Article 370 repeal in line with history

Times were different when Kashmir was given special status and Article 370 was enacted. Over 70 years have passed since then and the ground realities have vastly changed. When the state of Jammu and Kashmir is considered an integral part of India, why should it be treated differently from other states of the Union. Why cannot people from other parts of India purchase land or build houses in Kashmir? Why can’t they set up industry in J&K? If industries come up in Kashmir and investment is made, employment will be generated and youth will work instead of taking to gun.

Grant of the Union territory status has been a long-pending demand of the people of Ladakh and, naturally, they are happy.

Also, there is no way of resolving what has come to be known as Kashmir dispute. Talks with Pakistan may go on indefinitely but there is no chance of finding a solution to this problem because there is no meeting ground between the leaderships of India and Pakistan. The BJP government has, therefore, decided to erase the root cause and change the status of J&K. It has created two Union Territories—Jammu and Kashmir, and Ladakh. The UT of J&K will be on the pattern of Delhi while Ladakh will have no assembly but a Council. Prime Minister Narendra Modi has said in a broadcast to the nation that full statehood will soon be restored to J&K.

According to Constitutional provisions to abate Article 370, consultation with the J&K assembly is deemed necessary before a Constitutional order to this effect is passed. The government, however, has chosen to use the fact that there is no J&K government at the moment and substituted the latter with the state Governor. While this approach may or may not be legally valid, it certainly bypasses wider discussion on the matter that would have been democratically sound. Second, the logic behind converting the state into two union territories is also not plain. True, there has been a demand for UT status in Ladakh for some time. But with the cessation of Article 370, the special power accruing to the J&K Assembly in Srinagar would be extinguished .Thus it is debatable if bifurcation of the state and creation of the UT of Ladakh was necessary after that.

In fact, this would be first time in India’s history that a state was being converted into union territories—the trend has been the other way round. Hence given the magnitude of the decision, more all round discussion would have been prudent. But, perhaps, the government’s decision to push ahead with its Article 370 move was linked to external factors. With the US looking to wind down its military engagement in Afghanistan and turning to Pakistan to facilitate a peace deal with Afghan Taliban, Islamabad has been upping the ante on Kashmir.

New Delhi, perhaps, felt that Islamabad was gaining too much leverage in the emerging regional scenario and had to do something to counter this. Whatever the compulsions, now that Article 370 has been abrogated, New Delhi will have to, sooner than later, grant full statehood rights to J&K and perhaps Ladakh too, for the sake of democratic governance as well as the federal principles in which India is grounded.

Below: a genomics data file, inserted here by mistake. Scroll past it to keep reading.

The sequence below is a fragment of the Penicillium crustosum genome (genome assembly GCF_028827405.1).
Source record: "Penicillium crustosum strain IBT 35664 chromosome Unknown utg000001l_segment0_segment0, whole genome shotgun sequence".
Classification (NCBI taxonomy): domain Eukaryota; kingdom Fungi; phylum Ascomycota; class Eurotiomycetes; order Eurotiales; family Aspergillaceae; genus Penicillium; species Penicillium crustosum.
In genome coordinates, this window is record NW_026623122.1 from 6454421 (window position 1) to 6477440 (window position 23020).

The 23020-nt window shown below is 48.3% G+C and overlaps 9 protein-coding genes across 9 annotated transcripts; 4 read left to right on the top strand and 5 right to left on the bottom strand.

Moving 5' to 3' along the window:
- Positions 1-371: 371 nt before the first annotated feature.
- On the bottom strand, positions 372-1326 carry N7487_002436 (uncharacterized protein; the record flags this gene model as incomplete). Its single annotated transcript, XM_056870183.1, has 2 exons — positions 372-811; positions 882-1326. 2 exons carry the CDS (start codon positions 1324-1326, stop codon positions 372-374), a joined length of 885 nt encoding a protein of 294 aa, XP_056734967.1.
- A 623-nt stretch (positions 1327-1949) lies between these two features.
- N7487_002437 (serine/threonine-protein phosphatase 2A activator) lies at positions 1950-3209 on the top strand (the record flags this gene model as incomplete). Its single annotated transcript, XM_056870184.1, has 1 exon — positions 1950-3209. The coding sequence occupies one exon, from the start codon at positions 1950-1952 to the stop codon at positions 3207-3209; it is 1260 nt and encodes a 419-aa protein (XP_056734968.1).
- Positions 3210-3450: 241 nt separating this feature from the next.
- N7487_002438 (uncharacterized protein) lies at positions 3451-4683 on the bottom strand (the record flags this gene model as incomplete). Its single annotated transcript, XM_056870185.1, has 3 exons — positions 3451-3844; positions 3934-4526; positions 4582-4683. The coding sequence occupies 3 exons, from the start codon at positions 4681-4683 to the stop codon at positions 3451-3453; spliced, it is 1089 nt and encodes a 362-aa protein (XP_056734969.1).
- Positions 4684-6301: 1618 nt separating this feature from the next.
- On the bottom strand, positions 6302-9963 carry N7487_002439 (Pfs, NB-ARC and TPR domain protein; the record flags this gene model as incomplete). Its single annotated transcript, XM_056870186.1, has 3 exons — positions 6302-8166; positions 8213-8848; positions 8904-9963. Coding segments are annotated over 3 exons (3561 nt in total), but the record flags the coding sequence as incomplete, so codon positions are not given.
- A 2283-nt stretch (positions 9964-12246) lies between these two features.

Government’s decision to abate Article 370 of the Constitution and supersede Article 35A, thereby, effectively ceasing the special status for J&K has been described as momentous. Simultaneously, government introduced the Jammu and Kashmir Reorganization Bill to bifurcate the state and create two separate union territories — J&K with legislature, and Ladakh without legislature. This means the Constitution of India will now apply to full force across J&K and Ladakh and J&K legislature will henceforth will not have any discretionary power to decide who permanent residents of the territory are or provide them with special rights with respect to employment and acquisition of property.

Abrogating Article 370 has been a long-held wish of BJP which sees the provision as a historical wrong. However, the complicated history of Kashmir and the sensitivity surrounding the matter has hitherto prevented such a move. But with the current BJP government projecting muscular nationalism and enjoying significant numerical strength in Parliament, cessation of Article 370 became more doable.

Arguably, Article 370 had contributed to the problems in Kashmir. The state’s special power of autonomy meant in practice arrogation of powers by a tiny Valley elite, which led to a feeling of not being represented among the people of Jammu and Ladakh, as well as disaffection feeding into separatist sentiment in the valley itself. And given that Kashmir came to be a trouble state with separatist sentiments being stoked by Pakistan with the help of cross border terrorism, this may have been the worst of both worlds. Besides, Article 370 was meant to be a temporary provision. In that sense its cessation now is congruent with historical perspective.

Now that the die has been cast, how the government proposes to carry this forwarded from here, how it will deal with the legal and political fallout and the reactions in the valley will decide many things for Delhi. If the un-kept promise of autonomy in Article 370 was the genesis of Kashmir problem, the government has significantly departed from that: not just by its definitive move to scrap the constitutional guarantee of that autonomy but by demoting the state into truncated union territories that will now be governed directly by the Union Home Ministry through an all powerful Lt. Governor, working with emasculated legislature.

The writer is a freelance journalist. Views are personal.

- Harihar Swarup

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